Manifestos: the Ulster Unionist Party
One of the most telling indictments of politics in Northern Ireland is that the party manifestos only started to trickle out this week just a few days before we go to the polls.
Given that canvassing is already well underway and that the manifestos spell out just how parties would govern if elected that’s poor. It means people do not get the opportunity to question candidates on detail of policy, and as none quantify the costs of what they are proposing it renders discussions meaningless.
Over the next two weeks we will analyse all party manifestos summarising key issues that each party is pursuing. In this piece we examine the Ulster Unionist Party who, in fairness, published their policy paper much earlier than most.
The manifesto runs to 37 pages and is entitled Build a better Northern Ireland - which it bills as “a confident, positive, pro-union alternative that will work for everyone.”
It leads very strongly on health and leans heavily on Robin Swann’s credibility after what has been universally regarded as an impressive term in office during the most difficult period imaginable, the Covid-19 pandemic.
Policy priorities are spelled out for the next mandate.
They include “much greater utilisation of (operating) theatre capacity by working longer into the evenings and weekends, supporting and properly incentivising the move towards a genuine seven day a week health service, and delivering services at scale through the increased rollout of mega multi-disciplinary clinics wherever possible.”
The following is especially worthy of note at a time where others have undermined efficiency drives. “If the pandemic has taught us anything it is that there is unquestionably a willingness from both patients and clinicians to travel longer distances if it means receiving care and support in a more timely manner. It is essential that the opportunities currently before us are not lost.”
There’s also an emphasis on prevention. The earlier mental health interventions are made the more effective they are known to be for individuals and families. So, the Ulster Unionist Party wants to see teaching the importance of good mental health and emphasising the signs of when to ask for help to become an integral component of the school curriculum.”
Then there are two substantive area for reform: “We want to see a single mental health Trust for Northern Ireland – one which would immediately scrap the all the problems of trust boundaries and the postcode lottery of service provision.”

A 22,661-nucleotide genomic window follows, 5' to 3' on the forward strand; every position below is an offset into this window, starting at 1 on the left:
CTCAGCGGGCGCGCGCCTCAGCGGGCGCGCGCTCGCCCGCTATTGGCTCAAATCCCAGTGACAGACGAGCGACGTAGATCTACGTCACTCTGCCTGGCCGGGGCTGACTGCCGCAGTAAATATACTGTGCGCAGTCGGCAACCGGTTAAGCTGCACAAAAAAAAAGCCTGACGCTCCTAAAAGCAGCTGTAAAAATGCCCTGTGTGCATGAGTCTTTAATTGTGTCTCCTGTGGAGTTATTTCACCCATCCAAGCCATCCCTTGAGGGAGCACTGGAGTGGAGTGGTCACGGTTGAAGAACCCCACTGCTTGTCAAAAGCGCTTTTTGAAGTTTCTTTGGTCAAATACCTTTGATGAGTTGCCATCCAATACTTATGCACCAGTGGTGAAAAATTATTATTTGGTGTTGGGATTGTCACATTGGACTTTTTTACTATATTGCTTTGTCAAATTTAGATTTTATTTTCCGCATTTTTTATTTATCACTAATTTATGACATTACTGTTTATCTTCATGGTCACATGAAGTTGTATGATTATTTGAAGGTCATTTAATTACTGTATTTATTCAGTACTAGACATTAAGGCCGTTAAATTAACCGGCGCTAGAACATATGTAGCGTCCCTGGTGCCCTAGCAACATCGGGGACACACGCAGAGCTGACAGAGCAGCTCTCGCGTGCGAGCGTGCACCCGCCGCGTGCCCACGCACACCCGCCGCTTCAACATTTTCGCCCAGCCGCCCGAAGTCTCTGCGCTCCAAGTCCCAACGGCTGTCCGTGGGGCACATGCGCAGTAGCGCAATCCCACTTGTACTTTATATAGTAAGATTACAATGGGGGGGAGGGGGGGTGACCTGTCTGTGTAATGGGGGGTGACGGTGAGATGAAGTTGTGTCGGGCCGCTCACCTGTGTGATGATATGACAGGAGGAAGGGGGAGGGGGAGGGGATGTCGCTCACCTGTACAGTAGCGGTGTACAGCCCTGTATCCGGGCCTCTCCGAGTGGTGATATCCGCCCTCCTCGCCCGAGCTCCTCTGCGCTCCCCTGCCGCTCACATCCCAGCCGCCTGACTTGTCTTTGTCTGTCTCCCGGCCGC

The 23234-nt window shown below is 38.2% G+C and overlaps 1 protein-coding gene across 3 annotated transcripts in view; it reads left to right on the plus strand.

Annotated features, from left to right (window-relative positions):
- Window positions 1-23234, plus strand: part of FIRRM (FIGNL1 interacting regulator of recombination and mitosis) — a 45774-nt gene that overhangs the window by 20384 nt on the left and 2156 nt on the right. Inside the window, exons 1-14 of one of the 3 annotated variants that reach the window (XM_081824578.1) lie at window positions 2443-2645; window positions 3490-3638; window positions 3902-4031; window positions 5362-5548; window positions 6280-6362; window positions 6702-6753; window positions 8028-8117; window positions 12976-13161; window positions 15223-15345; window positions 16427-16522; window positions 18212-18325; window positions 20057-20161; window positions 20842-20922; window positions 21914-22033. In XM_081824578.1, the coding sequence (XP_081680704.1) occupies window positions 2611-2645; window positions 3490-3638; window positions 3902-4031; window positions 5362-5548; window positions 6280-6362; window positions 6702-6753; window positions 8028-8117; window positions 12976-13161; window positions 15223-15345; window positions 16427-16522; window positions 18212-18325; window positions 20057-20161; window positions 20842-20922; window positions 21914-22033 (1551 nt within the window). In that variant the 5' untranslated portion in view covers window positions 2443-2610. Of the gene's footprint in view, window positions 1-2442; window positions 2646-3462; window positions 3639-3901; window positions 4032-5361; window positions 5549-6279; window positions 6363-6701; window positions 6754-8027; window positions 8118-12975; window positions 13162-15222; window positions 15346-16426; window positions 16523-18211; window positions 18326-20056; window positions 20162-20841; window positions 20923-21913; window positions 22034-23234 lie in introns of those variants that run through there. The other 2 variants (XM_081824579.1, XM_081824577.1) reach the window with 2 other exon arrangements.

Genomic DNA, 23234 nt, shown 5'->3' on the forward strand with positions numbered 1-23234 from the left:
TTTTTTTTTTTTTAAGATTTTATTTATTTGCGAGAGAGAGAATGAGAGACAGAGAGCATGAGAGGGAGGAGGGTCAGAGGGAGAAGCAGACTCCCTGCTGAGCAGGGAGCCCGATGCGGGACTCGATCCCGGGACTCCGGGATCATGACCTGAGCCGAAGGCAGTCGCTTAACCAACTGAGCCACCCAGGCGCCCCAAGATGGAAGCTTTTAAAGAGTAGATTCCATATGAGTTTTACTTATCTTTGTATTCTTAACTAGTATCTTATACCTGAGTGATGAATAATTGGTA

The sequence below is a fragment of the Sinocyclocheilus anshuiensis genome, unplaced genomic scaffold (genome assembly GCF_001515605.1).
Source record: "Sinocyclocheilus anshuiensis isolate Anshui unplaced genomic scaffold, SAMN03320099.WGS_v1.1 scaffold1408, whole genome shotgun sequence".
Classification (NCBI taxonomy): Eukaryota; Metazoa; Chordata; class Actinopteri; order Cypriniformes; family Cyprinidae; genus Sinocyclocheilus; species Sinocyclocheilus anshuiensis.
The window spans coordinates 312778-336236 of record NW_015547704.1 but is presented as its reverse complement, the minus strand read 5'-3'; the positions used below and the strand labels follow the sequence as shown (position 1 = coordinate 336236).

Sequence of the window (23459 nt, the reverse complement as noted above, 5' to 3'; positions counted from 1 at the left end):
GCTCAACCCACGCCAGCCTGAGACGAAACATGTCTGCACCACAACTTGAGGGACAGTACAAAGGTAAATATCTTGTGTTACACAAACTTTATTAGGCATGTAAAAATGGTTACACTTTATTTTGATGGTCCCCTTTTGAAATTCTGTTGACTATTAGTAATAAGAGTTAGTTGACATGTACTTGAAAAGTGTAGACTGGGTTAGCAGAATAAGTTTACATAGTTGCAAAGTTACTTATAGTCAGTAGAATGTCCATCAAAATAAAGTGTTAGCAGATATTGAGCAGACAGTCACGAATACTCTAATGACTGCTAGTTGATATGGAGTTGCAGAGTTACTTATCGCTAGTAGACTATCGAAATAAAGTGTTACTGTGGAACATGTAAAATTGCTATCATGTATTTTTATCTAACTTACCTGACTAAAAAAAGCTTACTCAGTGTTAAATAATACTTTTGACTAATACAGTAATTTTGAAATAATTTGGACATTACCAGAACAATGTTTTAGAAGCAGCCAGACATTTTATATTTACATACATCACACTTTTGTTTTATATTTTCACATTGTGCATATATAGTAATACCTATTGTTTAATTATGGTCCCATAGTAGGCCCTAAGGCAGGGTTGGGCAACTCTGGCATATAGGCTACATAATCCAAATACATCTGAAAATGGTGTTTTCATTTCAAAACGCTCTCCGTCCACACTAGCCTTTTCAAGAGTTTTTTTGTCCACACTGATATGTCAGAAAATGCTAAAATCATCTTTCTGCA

And there is a proposal to transfer the day to day running of the health service should be transferred to a newly created role of a Northern Ireland HSC Chief Executive, supported by a senior management team and accountable to a Board with political, professional and civic society membership.”
The idea of giving the CEO operational independence “would closely mirror the arrangements for the Police Service of Northern Ireland.”
The UUP, in common with other unionist parties, opposes the protocol but accepts the need for “common sense alternative” one would be to create a new criminal offence to knowingly export goods designed for the UK Internal Market into the EU Single Market.
Economically the party wants to see Northern Ireland as a hub for green technology “world-leaders in wind power, hydrogen, electric vehicles, green ships and other technologies.”
There’s a pledge to secure Workers’ Rights as well:
“We believe that access to good jobs, where workers have a voice, a decent income, security of tenure, satisfying work in the right quantities and decent working conditions should be integral to public policy given how this contributes to better health and wellbeing by tackling inequalities, building self-efficacy and combating poverty.“
Another key priority is to mutualise NI Water, to reverse chronic underinvestment whereby 130 out of 271 large wastewater treatment works that serve 90 per cent of the population are either at or approaching full capacity, thus leading to over seven million tonnes of raw sewage being dumped in waterways and curtailing house building programmes.
Climate Change is addressed. There’s a commitment to develop Hydrogen as a fuel potentially to replace methane for home heating. And the manifesto has this to say about farmers. (We will) “invest in science, technology, knowledge transfer and training, to give farmers the tools to become more efficient and sustainable and to support the unique family farm structure in Northern Ireland.”
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